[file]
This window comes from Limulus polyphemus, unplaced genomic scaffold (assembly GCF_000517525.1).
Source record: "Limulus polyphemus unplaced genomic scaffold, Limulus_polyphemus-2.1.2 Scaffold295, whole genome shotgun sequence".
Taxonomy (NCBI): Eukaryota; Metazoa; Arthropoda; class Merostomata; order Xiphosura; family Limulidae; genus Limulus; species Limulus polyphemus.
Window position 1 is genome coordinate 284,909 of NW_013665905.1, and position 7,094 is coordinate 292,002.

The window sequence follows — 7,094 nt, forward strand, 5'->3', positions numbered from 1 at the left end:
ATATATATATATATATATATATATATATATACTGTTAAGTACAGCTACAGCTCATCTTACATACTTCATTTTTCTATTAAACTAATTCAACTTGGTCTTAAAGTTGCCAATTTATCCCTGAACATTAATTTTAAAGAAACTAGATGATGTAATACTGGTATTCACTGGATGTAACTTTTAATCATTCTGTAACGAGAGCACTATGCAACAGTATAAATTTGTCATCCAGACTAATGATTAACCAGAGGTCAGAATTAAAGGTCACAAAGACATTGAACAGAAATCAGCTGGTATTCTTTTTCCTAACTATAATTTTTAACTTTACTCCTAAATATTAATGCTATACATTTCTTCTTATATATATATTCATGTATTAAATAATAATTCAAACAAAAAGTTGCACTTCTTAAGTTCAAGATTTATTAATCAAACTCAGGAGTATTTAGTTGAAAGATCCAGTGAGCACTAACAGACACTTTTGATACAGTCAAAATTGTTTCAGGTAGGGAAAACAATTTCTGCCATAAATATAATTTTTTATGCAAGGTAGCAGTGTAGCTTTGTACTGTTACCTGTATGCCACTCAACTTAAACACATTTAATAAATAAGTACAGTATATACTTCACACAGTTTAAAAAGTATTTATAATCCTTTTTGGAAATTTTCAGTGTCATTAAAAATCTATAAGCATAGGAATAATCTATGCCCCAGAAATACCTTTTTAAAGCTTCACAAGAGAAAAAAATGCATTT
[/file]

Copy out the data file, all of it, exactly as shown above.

This window comes from Limulus polyphemus, unplaced genomic scaffold (assembly GCF_000517525.1).
Source record: "Limulus polyphemus unplaced genomic scaffold, Limulus_polyphemus-2.1.2 Scaffold295, whole genome shotgun sequence".
Taxonomy (NCBI): Eukaryota; Metazoa; Arthropoda; class Merostomata; order Xiphosura; family Limulidae; genus Limulus; species Limulus polyphemus.
Window position 1 is genome coordinate 284,909 of NW_013665905.1, and position 7,094 is coordinate 292,002.

The window sequence follows — 7,094 nt, forward strand, 5'->3', positions numbered from 1 at the left end:
ATATATATATATATATATATATATATATATACTGTTAAGTACAGCTACAGCTCATCTTACATACTTCATTTTTCTATTAAACTAATTCAACTTGGTCTTAAAGTTGCCAATTTATCCCTGAACATTAATTTTAAAGAAACTAGATGATGTAATACTGGTATTCACTGGATGTAACTTTTAATCATTCTGTAACGAGAGCACTATGCAACAGTATAAATTTGTCATCCAGACTAATGATTAACCAGAGGTCAGAATTAAAGGTCACAAAGACATTGAACAGAAATCAGCTGGTATTCTTTTTCCTAACTATAATTTTTAACTTTACTCCTAAATATTAATGCTATACATTTCTTCTTATATATATATTCATGTATTAAATAATAATTCAAACAAAAAGTTGCACTTCTTAAGTTCAAGATTTATTAATCAAACTCAGGAGTATTTAGTTGAAAGATCCAGTGAGCACTAACAGACACTTTTGATACAGTCAAAATTGTTTCAGGTAGGGAAAACAATTTCTGCCATAAATATAATTTTTTATGCAAGGTAGCAGTGTAGCTTTGTACTGTTACCTGTATGCCACTCAACTTAAACACATTTAATAAATAAGTACAGTATATACTTCACACAGTTTAAAAAGTATTTATAATCCTTTTTGGAAATTTTCAGTGTCATTAAAAATCTATAAGCATAGGAATAATCTATGCCCCAGAAATACCTTTTTAAAGCTTCACAAGAGAAAAAAATGCATTT